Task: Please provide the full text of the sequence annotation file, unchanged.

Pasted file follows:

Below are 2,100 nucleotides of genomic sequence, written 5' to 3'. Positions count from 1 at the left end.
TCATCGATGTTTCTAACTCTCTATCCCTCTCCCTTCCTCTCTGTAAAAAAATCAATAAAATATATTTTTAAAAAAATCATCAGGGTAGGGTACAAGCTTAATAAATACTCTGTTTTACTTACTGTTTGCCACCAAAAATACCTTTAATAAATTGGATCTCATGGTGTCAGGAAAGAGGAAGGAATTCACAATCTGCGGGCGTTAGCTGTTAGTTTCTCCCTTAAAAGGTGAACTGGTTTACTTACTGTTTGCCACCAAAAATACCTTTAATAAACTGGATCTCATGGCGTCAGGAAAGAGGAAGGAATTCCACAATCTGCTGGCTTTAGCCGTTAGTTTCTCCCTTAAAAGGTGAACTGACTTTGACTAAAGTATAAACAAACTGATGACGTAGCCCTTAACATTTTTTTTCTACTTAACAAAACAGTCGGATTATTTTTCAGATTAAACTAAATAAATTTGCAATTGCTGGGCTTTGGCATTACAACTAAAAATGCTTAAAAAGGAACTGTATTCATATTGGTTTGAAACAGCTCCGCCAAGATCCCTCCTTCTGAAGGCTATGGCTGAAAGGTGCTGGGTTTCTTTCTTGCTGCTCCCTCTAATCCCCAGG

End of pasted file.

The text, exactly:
Below are 2,100 nucleotides of genomic sequence, written 5' to 3'. Positions count from 1 at the left end.
TCATCGATGTTTCTAACTCTCTATCCCTCTCCCTTCCTCTCTGTAAAAAAATCAATAAAATATATTTTTAAAAAAATCATCAGGGTAGGGTACAAGCTTAATAAATACTCTGTTTTACTTACTGTTTGCCACCAAAAATACCTTTAATAAATTGGATCTCATGGTGTCAGGAAAGAGGAAGGAATTCACAATCTGCGGGCGTTAGCTGTTAGTTTCTCCCTTAAAAGGTGAACTGGTTTACTTACTGTTTGCCACCAAAAATACCTTTAATAAACTGGATCTCATGGCGTCAGGAAAGAGGAAGGAATTCCACAATCTGCTGGCTTTAGCCGTTAGTTTCTCCCTTAAAAGGTGAACTGACTTTGACTAAAGTATAAACAAACTGATGACGTAGCCCTTAACATTTTTTTTCTACTTAACAAAACAGTCGGATTATTTTTCAGATTAAACTAAATAAATTTGCAATTGCTGGGCTTTGGCATTACAACTAAAAATGCTTAAAAAGGAACTGTATTCATATTGGTTTGAAACAGCTCCGCCAAGATCCCTCCTTCTGAAGGCTATGGCTGAAAGGTGCTGGGTTTCTTTCTTGCTGCTCCCTCTAATCCCCAGG